• If it is in fact the case that there is only one reasonable opinion, one certainly hopes that opinion would prevail anyway, as one hopes that most members of the organization are reasonable people. :)
  • If the assembly is truly determined to overturn the chair’s ruling, the assembly has other tools at its disposal to achieve such an outcome, such as suspending the rules to remove the chairman.

So I would generally suggest that the chair permit an appeal and only declare an appeal dilatory due to this rule in the most egregious cases. Since I have not seen the rule or motion in question, I offer no opinion on whether it is correct that the motion conflicts with the bylaws, let alone whether this is so clearly correct that there can be no other reasonable opinion.

I would also note that since whether a motion is dilatory is primarily based on intent, the rule above is primarily applicable in cases where it is clear that even the member making the appeal knows his opinion is unreasonable, and is offering the Appeal merely for the sake of obstructing business, not because he actually disagrees with the chair’s ruling.

Edited by Josh Martin

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Guest Karen

Thank you. 

In the following meeting, the parliamentarian gave an explanation of the conflict and an "Opinion" indicating that the motion was improper, and so it was out of order, and therefore null and void.  Then the Chair stated a ruling that supported the same and announced that a Special committee would be appointed to research the matter and report back with a recommendation.

  1. Should the parliamentarian's "Opinion" be included in the minutes and formally provided in writing for the record? 
  2. The "improper motion" came as a recommendation from a standing committee, but that administration's term has elapsed.  Is the president's appointment of the Special committee to, now, address the issue, appropriate and in order?  The president has authority via the bylaws to establish Special and Ad Hoc committees to facilitate business, including the authority to appoint the chair and members of the committee, which shall expire at the discretion of the president.

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1 hour ago, Guest Karen said:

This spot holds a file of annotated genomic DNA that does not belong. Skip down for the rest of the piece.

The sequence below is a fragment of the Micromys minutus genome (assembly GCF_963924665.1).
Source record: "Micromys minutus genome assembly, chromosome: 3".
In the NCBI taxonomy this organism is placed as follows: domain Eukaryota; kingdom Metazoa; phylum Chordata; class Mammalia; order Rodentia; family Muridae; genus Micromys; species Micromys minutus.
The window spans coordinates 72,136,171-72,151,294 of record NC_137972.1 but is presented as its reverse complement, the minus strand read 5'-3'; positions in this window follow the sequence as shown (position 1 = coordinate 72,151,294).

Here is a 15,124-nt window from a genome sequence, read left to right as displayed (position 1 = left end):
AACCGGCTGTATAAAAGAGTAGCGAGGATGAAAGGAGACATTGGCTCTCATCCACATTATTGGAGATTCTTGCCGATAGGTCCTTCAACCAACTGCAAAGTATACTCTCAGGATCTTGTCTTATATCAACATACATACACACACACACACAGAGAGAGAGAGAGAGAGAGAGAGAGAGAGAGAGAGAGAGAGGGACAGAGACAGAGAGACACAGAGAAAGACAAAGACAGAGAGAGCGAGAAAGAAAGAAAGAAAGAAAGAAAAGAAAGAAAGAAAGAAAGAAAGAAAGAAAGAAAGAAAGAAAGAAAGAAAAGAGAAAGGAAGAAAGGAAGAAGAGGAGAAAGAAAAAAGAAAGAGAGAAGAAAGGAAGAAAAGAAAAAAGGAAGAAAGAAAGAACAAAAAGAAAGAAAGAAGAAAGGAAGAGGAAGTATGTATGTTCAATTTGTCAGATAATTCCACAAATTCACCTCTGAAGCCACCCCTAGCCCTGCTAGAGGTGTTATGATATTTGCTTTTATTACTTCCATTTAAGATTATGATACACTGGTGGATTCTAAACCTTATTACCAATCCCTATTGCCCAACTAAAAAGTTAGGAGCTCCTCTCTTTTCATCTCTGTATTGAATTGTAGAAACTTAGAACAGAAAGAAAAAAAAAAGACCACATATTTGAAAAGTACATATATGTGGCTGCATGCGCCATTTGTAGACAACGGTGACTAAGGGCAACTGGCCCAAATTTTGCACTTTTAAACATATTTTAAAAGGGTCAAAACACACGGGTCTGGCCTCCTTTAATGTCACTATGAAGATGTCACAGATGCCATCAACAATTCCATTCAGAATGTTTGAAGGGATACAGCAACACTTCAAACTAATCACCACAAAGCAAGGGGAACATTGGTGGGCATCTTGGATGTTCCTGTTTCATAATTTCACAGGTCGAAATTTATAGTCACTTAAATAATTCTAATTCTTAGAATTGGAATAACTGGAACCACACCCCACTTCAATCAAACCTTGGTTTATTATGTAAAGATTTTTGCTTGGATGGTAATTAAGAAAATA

Should the parliamentarian's "Opinion" be included in the minutes and formally provided in writing for the record? 

No, but the President’s ruling and reasoning (which appears to restate this opinion in some respects) should be included in the minutes.

1 hour ago, Guest Karen said:

The "improper motion" came as a recommendation from a standing committee, but that administration's term has elapsed.  Is the president's appointment of the Special committee to, now, address the issue, appropriate and in order?  The president has authority via the bylaws to establish Special and Ad Hoc committees to facilitate business, including the authority to appoint the chair and members of the committee, which shall expire at the discretion of the president.

Possibly not, but a review of the specific matter referred to the special committee and of the duties of the standing committee, as defined in the bylaws, would be necessary to say for sure.

”A special committee may not be appointed to perform a task that falls within the assigned function of an existing standing committee.” (RONR, 11th ed., pg. 492)

Edited by Josh Martin

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Guest Karen

The listed Membership committee responsibilities do fall under the matter being referred.  So, the RONR, 11th ed., pg 492 does not apply.   However,  the membership committee took on this task, under the last administration.  At the last meeting, before the end of their term, they presented this unexpected recommendation which was not on the agenda.  Some members found the recommendation to be inconveniencing and confusing.  Should the new Membership committee be given a shot at the task or should the president go ahead and appoint a broad group of membership representation to conduct the research and give a recommendation?  How soon should the committee be appointed? 

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Guest Zev
3 hours ago, Guest Karen said:

The listed Membership committee responsibilities do fall under the matter being referred.  So, the RONR, 11th ed., pg 492 does not apply.